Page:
Jesus concluded by saying that anyone who expected a burglar to call would make sure that his house was securely protected so that the burglar would be unable to break in. I think our local neighbourhood watches would concur with that. But Jesus is not talking about looking after our property. He is referring to the end times when the Lord himself will come like a thief in the night. Consequently the faithful must always be ready. Just as the master of the house who is not constantly on the watch is surprised and robbed by the thief, so also those who are not ready for his second coming (who neither believe in him nor obey him) will suffer irrevocable loss.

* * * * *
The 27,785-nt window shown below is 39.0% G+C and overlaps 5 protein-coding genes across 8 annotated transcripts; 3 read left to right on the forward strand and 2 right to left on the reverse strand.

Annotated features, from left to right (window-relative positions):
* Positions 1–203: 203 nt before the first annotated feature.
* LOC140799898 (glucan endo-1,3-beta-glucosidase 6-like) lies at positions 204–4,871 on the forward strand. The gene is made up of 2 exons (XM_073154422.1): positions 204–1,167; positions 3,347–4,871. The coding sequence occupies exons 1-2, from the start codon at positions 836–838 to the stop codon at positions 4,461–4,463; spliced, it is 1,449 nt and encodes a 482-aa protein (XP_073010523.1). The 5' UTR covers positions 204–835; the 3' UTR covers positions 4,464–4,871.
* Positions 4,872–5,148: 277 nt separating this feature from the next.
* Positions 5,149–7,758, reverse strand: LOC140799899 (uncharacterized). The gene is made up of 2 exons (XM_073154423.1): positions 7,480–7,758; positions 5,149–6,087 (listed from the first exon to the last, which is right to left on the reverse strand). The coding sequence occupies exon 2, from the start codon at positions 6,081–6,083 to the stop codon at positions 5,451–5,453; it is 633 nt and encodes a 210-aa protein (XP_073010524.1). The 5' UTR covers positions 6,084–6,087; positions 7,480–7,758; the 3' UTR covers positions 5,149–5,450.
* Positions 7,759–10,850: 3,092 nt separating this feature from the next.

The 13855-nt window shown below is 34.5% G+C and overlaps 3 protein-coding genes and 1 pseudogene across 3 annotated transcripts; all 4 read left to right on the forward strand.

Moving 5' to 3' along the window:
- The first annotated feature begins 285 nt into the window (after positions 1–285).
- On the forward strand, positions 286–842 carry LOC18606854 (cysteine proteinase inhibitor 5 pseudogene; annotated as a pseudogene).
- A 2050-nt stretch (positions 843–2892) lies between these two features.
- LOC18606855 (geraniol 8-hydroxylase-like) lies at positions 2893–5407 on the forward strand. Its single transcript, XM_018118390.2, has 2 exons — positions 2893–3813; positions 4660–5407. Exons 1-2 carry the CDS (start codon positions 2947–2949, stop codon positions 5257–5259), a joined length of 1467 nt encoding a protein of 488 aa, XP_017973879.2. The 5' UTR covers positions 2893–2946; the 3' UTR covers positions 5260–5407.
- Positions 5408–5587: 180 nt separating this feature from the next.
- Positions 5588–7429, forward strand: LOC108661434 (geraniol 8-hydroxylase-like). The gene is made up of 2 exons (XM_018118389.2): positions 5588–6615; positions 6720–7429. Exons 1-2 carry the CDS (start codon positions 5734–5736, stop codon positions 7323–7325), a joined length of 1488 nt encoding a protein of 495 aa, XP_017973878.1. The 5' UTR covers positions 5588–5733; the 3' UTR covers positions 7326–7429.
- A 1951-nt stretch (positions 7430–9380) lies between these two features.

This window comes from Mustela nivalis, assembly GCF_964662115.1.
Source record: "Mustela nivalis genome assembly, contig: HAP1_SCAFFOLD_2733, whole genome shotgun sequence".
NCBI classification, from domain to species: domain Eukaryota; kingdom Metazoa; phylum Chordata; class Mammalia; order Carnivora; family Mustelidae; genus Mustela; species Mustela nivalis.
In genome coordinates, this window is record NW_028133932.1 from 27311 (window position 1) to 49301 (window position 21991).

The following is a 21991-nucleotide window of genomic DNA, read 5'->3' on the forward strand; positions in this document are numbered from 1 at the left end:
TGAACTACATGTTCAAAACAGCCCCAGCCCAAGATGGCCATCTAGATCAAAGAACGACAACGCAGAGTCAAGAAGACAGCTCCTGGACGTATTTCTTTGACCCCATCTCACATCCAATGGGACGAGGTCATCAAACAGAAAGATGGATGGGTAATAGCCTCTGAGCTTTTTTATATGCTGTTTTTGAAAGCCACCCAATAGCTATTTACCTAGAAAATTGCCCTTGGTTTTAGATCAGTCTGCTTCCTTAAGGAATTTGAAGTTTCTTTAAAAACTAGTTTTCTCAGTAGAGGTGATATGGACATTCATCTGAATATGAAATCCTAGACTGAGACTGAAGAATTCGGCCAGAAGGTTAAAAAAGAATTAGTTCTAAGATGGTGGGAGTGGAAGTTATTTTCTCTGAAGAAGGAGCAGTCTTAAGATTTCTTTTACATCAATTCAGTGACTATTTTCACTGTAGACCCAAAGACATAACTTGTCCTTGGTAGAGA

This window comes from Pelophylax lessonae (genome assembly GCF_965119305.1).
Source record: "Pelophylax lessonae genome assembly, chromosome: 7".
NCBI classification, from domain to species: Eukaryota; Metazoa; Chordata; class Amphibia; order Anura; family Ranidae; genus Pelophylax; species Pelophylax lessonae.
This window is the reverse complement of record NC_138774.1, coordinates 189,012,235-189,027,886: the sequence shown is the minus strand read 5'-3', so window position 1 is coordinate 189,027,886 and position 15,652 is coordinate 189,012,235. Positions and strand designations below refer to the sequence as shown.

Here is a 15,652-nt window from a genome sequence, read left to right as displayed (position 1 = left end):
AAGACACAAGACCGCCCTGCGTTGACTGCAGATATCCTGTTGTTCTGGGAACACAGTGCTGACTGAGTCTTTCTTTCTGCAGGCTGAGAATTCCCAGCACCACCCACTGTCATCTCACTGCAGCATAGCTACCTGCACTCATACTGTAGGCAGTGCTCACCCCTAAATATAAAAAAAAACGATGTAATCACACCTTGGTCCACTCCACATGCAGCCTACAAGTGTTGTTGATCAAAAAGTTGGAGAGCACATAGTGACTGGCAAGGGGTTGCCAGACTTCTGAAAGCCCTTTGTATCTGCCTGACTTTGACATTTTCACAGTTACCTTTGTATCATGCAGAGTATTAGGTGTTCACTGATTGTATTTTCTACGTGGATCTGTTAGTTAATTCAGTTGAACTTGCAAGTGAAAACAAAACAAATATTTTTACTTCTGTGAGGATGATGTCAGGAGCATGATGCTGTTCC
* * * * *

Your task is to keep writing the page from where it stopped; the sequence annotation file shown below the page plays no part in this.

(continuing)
We are living in challenging times. The Church of England has to make some important decisions that could affect the very life of the church itself. But we must never forget that we are a church with a mission that has not been rescinded. Yes, we may have to learn to do things differently with whatever resources we have but we know we have not been left to our devices. ‘Fear not, little flock, it is your Father’s good pleasure to give you the kingdom.’ Watch and pray.
© The Revd Roger Broughton, visiting preacher